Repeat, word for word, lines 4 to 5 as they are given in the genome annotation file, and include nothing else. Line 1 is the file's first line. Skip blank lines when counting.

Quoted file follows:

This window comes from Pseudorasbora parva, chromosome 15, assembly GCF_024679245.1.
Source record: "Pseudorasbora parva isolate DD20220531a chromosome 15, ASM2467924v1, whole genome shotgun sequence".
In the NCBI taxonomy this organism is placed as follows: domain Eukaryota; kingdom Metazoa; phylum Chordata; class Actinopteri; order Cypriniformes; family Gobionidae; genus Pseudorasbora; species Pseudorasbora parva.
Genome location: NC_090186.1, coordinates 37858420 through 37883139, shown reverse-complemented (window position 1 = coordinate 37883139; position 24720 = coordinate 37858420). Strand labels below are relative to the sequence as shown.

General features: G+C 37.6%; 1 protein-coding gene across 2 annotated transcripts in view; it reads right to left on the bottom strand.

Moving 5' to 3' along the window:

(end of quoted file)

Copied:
Genome location: NC_090186.1, coordinates 37858420 through 37883139, shown reverse-complemented (window position 1 = coordinate 37883139; position 24720 = coordinate 37858420). Strand labels below are relative to the sequence as shown.

General features: G+C 37.6%; 1 protein-coding gene across 2 annotated transcripts in view; it reads right to left on the bottom strand.